A laser cutting machine (see Figure 5) also uses a CNC program to position the workpiece, turn on the beam to peck and pierce through the blank, and then guide the beam through the workpiece to complete the cut path. Unlike the CNC turret, there is only one tool, and it always is loaded. An operator is needed to set up the assist gas manifold and clean out the spark box. One-half hour is a generous estimate for laser setup for a batch of parts.
The nuances in the tradeoffs between stroke-based machinery like a turret press and a slicer like a laser are likely to require expert analysis by professional cost estimators.
By itself, the setup time does not make running the laser less expensive than a turret punch. The laser starts up easy and can cut a variety of shapes very quickly. The turret takes longer to set up, but it can outperform a laser on applications that require repeated actions, such as punching out several same-sized holes.
The turret also makes burrs that almost certainly have to be removed mechanically from the finished part. If you want burr-free parts, deburring is an additional process required after punching.
The laser will produce dross instead of burrs, but it may be so minimal that it won’t require secondary grinding or sanding. The laser cutting machine, however, creates a heat-affected zone around the laser-cut parts. For some aerospace products, this can eliminate the laser process from consideration as a cutting tool of choice.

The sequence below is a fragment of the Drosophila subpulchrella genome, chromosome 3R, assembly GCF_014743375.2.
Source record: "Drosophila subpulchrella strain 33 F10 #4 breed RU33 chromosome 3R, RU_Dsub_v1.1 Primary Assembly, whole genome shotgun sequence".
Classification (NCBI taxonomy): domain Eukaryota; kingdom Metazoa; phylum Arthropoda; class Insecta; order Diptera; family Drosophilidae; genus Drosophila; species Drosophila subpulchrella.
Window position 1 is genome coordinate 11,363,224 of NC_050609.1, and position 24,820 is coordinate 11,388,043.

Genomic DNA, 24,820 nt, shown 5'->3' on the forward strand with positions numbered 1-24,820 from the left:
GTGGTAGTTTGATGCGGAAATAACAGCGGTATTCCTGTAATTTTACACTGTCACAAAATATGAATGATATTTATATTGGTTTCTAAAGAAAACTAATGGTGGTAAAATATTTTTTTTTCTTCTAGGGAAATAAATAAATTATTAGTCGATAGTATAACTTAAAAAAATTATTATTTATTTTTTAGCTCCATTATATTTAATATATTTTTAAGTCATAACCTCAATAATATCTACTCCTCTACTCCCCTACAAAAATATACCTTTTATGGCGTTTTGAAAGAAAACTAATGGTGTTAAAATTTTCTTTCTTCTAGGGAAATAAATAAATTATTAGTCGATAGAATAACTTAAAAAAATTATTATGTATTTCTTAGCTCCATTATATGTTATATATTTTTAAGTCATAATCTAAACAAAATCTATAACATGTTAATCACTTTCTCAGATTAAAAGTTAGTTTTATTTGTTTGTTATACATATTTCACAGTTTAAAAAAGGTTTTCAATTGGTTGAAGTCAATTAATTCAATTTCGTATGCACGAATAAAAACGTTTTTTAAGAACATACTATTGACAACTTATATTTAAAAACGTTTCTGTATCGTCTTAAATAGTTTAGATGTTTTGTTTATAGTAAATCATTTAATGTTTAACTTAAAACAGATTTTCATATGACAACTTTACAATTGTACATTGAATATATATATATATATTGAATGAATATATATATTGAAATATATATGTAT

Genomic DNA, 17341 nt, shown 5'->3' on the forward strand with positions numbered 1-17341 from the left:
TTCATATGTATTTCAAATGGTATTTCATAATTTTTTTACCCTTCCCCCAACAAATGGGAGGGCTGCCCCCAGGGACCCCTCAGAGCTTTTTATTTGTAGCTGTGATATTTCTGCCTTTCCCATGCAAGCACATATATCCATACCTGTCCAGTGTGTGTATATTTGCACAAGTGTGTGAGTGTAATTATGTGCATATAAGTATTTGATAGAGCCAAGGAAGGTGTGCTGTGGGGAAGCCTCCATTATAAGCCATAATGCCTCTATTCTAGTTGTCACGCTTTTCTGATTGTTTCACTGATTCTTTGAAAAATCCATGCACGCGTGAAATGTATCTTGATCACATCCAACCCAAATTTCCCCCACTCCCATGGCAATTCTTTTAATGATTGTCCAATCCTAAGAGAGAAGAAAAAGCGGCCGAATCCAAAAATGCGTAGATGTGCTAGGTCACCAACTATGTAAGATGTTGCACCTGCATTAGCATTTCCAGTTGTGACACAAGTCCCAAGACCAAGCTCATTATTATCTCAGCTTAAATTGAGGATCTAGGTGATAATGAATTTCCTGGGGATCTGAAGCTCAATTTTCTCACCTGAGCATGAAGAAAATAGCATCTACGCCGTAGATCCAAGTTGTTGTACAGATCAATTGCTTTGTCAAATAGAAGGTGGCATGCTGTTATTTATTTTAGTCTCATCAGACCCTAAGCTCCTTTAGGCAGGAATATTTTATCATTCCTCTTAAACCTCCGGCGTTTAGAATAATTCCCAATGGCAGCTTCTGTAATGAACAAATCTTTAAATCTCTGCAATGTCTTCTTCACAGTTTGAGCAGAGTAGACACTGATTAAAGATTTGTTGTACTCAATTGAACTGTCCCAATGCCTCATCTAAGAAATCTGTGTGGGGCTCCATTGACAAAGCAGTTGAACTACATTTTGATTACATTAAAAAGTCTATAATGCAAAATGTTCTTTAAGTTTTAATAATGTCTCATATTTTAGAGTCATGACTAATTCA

The turret requires precision-hardened tooling, a significant capital investment tailored to produce a specific cutout. The laser has a resonator and optical path, which both wear out and require service, but do not demand the frequent attention that a turret press demands.
If you are in the manufacturing trade, you know that lasers and turrets have other exclusive advantages and drawbacks. If you are in the design trade, this discussion may already have tested your interest. My purpose was to illustrate how costs are driven by process. The manufacturing process may be very specific to an individual batch of parts. As a designer, you may not have any control over whether your product is laser-cut or stamped.
The Sheet Metal Costing Panel makes it easy to select a manufacturing template from a dropdown list, as shown in Figure 6. You could have templates set up for laser, punch, waterjet, or saw. However, I am recommending to those in the design trade to set up a generic cutting process and use it as a base line for cost comparison. Cost optimizers—people primarily involved in design decisions—probably need only to specify that the part be cut, not how the part be cut.